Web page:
Players made mistakes. Coaches didn't coach their best game. It happens to all of them, even in the playoffs.

This team has a franchise quarterback, and we were reminded last night of how hard it is to play football without a franchise quarterback on the field. Robert was limited, and that's not what a franchise QB is. We've been spoiled by heroic movies and a couple real situations (Leftwich's broken leg, Rivers' torn ACL) and we expect anyone to be able to have those moments. RGIII may accept it, but doesn't deserve that kind of pressure.

What Washington did this year should remain in our hearts and minds moving forward. It was no small feat to make the playoffs. It was an incredible display of will and teamwork. Mike Shanahan challenged his players to play like they wanted to be here for the future, and they answered his call. Everyone from RGIII himself, all the way down to Reed Doughty. Guys played with heart, even though they got beat in the end.

The stretch of 5 division wins, and 7 consecutive wins, was impressive. It was amazing. It captivated the football world, and solidified the belief that the Redskins have gone about business the right way finally. Our hope was answered in the form of RGIII, who is every bit what he is promised to be. A playmaker, a leader, and electrifying.

This team was down $18M in salary cap this season, and called weak, and small, and bad. People predicted 4-12 or worse before the year. Most people didn't predict much better than 8-8. At 3-6, we definitely weren't supposed to look better than 4-12. But the guys responded, they put on a show, and finished 10-6 to win the NFC East for the first time in 13 seasons and make the playoffs for only the third time in 13 seasons. The defense turned around and didn't fall to historically bad-levels. They made plays, they played with passion. The offense clicked and scored points. Special teams eliminated most of the mistakes.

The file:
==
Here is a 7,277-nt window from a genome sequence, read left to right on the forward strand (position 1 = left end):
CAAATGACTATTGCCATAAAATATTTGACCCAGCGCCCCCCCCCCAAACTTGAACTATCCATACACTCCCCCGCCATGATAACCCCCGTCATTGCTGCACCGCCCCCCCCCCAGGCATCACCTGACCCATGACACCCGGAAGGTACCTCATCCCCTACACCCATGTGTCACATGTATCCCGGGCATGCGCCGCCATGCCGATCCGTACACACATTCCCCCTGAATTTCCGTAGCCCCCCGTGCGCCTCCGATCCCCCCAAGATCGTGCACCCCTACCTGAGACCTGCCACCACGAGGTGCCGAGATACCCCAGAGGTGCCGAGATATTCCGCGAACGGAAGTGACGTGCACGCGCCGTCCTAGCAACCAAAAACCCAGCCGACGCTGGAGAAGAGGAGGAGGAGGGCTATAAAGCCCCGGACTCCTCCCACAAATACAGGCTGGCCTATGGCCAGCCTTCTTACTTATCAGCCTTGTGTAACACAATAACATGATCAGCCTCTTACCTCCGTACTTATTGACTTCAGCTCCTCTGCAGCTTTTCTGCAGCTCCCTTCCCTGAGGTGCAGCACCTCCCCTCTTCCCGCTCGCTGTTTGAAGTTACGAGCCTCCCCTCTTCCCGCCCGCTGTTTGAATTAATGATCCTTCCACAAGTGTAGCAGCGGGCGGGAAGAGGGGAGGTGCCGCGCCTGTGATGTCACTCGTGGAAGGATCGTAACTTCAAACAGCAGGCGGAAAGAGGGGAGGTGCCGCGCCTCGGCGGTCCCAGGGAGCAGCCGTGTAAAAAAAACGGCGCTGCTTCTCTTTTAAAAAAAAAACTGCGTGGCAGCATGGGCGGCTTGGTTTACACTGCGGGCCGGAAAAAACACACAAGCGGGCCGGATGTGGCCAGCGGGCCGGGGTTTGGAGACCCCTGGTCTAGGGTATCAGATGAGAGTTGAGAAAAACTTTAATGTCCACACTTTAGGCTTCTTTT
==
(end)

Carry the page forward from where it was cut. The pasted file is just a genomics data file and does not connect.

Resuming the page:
This team will get better. By experience. By improvement. By return.

Robert Griffin III will heal. Trent Williams' thigh bruise will not be a problem. Alfred Morris will be rested. Roy Helu, Jr. should be healthy and back. Fred Davis will hopefully be returning. Adam Carriker will be healed and returning to bolster a D-Line that improved leaps and bounds every week in the second half of the season. Brian Orakpo will be back to add more rotation to the depth we maybe didn't know we had. Keenan Robinson will be able to help spell an older London Fletcher who appeared to find his motivation late in the year. Brandon Meriweather, if the team chooses to retain him, will be healed. The team could have a possible all-pro FS in a number of guys set to hit the market this offseason. The young guys to be drafted. Guys to be added after contracts are restructured. This team can, and will improve, because Washington is relevant again, and plays fun football, and has the most electrifying young football player in the NFL at the Quarterback position.

It was a Cinderella season, and the clock struck midnight. But this isn't the same old story. There's a future waiting ahead full of promise, hinted at in the final months of this NFL season. Redskins Nation, Redskins players... hold your heads high, even in this defeat. It's painful because we know we had a real chance, but the deck was stacked. We fell short. But we have hope.

"Our will! Our way! Our win!" - London Fletcher

Friday, January 4, 2013

2012-13 NFL Awards

I'll be doing my single season awards, but not just the big 5 or 6. I've got many categories to spotlight that I think deserve to be mentioned that don't tend to get recognition around the league. Remember, these are MY awards. I speak only for myself and nobody else.

Special Teams Player of the Year

Lorenzo Alexander, Washington Redskins. Homer right off the bat? No. Lorenzo Alexander is one of the most fearless men in all of football. Granted, his story of coming in as a DT really boost his case for the award, he's still going out and performing better than any other special teamer in the league, and he takes great pride in his hits or eating blocks that free his teammates to make those hits. Washington's coverage units are annually good, and while I don't know where they rank all time, they're usually one of the best units every single year. That's in large part due to Alexander who helped keep the unit on track this year. There are many unsung heroes on many teams in the league and kickers and punters deserve recognition too, but Lorenzo's contributions are extraordinary.

Reserve Player of the Year